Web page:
Dayton unveils ‘Police Transparency Portal’

Miami Valley News

DAYTON, Ohio (WDTN) – The City of Dayton announced a new police transparency portal Monday as part of the city’s police reform efforts.

Dayton Mayor Nan Whaley said in the conference that over 125 community members, police, clergy and elected officials worked to examine the Dayton Police Department’s policies and practices.

After introducing a long list of recommendations in April, the Police Reform Implementation Committee met for the first time in late April.

There are 142 recommendations that were made. Whaley said nearly all have been accepted by the Dayton City Commission are in the process of implementation.

“These recommendations are critical, but I believe that the new dialogues opened up between citizens and their government were equally important,” said Whaley. “City Commissioners, police, most of city leadership got to hear directly from the community about they they want to be policed.”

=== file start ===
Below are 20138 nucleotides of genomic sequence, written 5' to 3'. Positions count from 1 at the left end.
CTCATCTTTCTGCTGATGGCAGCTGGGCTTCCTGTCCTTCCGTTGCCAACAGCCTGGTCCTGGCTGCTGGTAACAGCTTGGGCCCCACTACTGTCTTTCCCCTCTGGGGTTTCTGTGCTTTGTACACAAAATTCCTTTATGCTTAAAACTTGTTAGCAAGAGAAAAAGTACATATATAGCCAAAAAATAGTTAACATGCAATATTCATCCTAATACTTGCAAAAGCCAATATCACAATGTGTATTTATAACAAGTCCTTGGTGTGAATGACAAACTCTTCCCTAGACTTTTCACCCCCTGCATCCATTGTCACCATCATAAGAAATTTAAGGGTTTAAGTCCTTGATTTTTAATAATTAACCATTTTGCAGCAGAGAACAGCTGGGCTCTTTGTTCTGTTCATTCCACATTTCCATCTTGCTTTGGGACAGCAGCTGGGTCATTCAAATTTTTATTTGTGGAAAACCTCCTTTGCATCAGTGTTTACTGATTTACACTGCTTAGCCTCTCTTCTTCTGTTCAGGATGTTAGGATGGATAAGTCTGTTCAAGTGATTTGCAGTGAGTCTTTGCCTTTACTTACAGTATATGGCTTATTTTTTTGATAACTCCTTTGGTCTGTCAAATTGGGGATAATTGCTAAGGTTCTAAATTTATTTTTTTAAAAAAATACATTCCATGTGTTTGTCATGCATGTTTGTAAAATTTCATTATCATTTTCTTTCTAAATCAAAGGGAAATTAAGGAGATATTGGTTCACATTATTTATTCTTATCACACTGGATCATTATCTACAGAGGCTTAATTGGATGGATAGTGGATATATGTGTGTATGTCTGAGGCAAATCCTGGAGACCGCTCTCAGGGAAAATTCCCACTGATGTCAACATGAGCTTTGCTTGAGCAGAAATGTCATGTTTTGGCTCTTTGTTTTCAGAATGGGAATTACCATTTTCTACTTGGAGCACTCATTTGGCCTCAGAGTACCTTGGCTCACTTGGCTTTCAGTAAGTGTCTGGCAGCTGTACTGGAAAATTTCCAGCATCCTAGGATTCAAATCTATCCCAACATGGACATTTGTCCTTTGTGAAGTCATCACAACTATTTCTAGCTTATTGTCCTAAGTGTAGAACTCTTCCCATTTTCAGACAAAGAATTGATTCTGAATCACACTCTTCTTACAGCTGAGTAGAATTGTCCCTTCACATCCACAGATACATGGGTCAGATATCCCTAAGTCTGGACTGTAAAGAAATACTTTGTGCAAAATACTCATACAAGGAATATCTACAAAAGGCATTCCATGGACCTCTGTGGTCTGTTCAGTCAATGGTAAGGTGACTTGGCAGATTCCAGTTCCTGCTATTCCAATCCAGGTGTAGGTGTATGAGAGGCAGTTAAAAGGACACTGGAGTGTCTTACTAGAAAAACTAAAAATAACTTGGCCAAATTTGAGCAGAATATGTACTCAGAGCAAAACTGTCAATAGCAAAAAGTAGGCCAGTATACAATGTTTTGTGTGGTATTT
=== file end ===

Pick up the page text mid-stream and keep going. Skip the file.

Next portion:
Some of the recommendations include:

  • The creation of an alternative response model for non-violent calls
  • A focus on recruiting a more diverse police force
  • New prohibitions and reporting requirements about use of force
  • New de-escalation policy and training
  • More comprehensive system

“This process was not perfect, but I feel confident that the outcomes were driven by the community,” said Whaley.

The transparency portal displays information on the recommendations along with police-related data including the following areas: reported crime, calls for service, arrests, use of force and officer-involved shootings.

“The dashboard includes aggregate information to protect the identity of victims and protect the identity of uncharged suspects,” said City of Dayton Management Analysis Abbie Patel-Jones.

Whaley said the portal will help the public keep track of reform implantation and broader trends in police activity.

Over the next few months, the job of the Police Reform Implementation Committee will be to make sure progress is made to implement the reforms as they were intended by the working groups that created them.

“We can do it better in Dayton and I see it as a way for us to be a national best practice,” Dayton City Manager Shelley Dickstein said.

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